In middle or old age some people with McArdle disease experience fixed muscle weakness, possibly from cumulative muscle damage. With diagnosis, correct advice on management can be followed and further problems can be avoided. [agsd.org.uk]
- Muscle Cramp
This causes many symptoms such as muscle pain, muscle cramping, muscle fatigue, and muscle tenderness. [web.archive.org]
Ischemic forearm exercise invariably causes muscle cramps and pain in patients with glycolytic defects. We investigated an alternative diagnostic exercise test that may be better tolerated. [ncbi.nlm.nih.gov]
cramps Exercise-induced muscle cramping Muscle cramps following exercise Muscle cramps on exercise Muscle cramps on exertion Muscle cramps with exertion [ more ] 0003710 Exercise-induced myalgia Exercise-induced muscle pain Muscle pain on exercise Muscle [rarediseases.info.nih.gov]
Electrical activity may be absent during exercise-induced muscle cramps. [patient.info]
Burgundy-colored urine (myoglobinuria) Fatigue Exercise intolerance, poor stamina Muscle cramps Muscle pain Muscle stiffness Muscle weakness There is no specific treatment. [nlm.nih.gov]
He had no history of exercise-induced cramps, myalgias, or myoglobinuria. [ncbi.nlm.nih.gov]
He had no history of exercise‐induced cramps, myalgias, or myoglobinuria. [doi.org]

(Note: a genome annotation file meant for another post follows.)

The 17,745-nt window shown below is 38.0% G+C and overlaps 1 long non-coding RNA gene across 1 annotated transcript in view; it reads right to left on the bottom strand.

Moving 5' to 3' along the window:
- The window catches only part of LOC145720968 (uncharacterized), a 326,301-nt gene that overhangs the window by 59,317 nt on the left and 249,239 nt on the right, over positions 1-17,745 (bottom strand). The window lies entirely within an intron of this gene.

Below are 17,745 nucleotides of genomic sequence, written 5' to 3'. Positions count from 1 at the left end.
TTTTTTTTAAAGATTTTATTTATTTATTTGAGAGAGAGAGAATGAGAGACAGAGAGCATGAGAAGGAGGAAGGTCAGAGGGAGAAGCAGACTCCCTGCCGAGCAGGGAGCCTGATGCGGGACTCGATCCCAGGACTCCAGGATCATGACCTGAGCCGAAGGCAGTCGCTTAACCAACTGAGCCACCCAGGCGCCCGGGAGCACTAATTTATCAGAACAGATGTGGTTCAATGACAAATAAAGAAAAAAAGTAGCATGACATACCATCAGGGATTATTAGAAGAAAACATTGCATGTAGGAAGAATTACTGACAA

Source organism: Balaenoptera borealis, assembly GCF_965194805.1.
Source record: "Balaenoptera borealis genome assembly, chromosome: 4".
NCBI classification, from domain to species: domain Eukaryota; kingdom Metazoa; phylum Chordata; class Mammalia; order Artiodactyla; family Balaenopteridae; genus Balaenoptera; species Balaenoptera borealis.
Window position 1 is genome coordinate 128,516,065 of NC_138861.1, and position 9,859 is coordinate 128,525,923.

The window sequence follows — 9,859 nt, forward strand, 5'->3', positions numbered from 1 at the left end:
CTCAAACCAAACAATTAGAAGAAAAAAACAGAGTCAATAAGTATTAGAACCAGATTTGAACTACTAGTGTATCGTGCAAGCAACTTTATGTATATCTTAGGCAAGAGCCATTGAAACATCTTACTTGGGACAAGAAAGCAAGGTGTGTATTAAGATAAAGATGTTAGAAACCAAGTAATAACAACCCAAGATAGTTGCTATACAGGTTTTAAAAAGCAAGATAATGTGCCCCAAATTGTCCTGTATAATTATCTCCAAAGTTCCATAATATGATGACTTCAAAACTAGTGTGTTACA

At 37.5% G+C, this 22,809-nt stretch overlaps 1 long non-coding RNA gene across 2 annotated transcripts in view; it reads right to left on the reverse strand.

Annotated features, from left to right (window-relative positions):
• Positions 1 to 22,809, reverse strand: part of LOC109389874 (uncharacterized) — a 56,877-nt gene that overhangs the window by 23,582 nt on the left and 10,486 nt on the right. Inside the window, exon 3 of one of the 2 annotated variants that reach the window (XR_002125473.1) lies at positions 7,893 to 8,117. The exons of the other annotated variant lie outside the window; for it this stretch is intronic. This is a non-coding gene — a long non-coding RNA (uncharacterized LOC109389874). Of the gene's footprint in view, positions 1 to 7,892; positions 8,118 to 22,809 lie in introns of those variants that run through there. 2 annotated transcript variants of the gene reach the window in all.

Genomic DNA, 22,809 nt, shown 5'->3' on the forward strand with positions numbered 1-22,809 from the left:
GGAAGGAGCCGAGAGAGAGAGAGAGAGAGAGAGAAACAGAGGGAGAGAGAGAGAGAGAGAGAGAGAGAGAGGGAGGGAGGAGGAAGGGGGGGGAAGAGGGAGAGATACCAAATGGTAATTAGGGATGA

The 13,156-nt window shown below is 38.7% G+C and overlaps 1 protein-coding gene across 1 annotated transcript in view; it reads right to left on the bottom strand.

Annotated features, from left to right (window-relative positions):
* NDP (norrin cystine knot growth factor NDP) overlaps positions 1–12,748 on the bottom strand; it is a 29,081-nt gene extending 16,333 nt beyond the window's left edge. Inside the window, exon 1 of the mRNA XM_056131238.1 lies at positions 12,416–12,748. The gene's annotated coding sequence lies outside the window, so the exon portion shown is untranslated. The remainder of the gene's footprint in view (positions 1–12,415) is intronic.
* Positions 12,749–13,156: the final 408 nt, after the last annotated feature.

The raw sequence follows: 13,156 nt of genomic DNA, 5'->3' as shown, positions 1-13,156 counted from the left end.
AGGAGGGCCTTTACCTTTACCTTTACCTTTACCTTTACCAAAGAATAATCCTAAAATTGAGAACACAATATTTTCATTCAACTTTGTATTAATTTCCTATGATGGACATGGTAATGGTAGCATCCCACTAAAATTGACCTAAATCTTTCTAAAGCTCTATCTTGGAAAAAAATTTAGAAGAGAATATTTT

The disease is characterized by muscle fatigue, stiffness, myalgia, and weakness often caused by activity and improved by rest. [genedx.com]
- Proximal Muscle Weakness
Proximal muscle weakness may progress with time, and no specific treatment exists. [emedicine.medscape.com]
Most patients experience muscle symptoms, such as weakness and cramps, although certain GSDs manifest as specific syndromes, such as hypoglycemic seizures or cardiomegaly. The diagram below illustrates metabolic pathways of carbohydrates. [emedicine.medscape.com]
Any seizure can cause severe brain damage or, even worse, death. Having chronic low blood sugar can cause you to develop tumors in your liver called adenomas, typically becoming cancerous if not dealt with fast enough. [themighty.com]
For the clinical rating scores of muscle complaints, we performed the sign test on the intraindividual period differences (neglecting group membership and hence having to assume no period effects). [archneur.ama-assn.org]
Creatine kinase levels are high in about 90% of cases suffering from GSD5. It may be the only sign of the disease. Urine testing is advised since myoglobinuria is present in about 50% of GSD5 patients. The ischemic forearm test reveals a lack of lactate elevation in blood. The muscle biopsy confirms the absence of myophosphorylase activity. Molecular genetic testing may be done to determine the presence of gene mutations on the PYGM gene.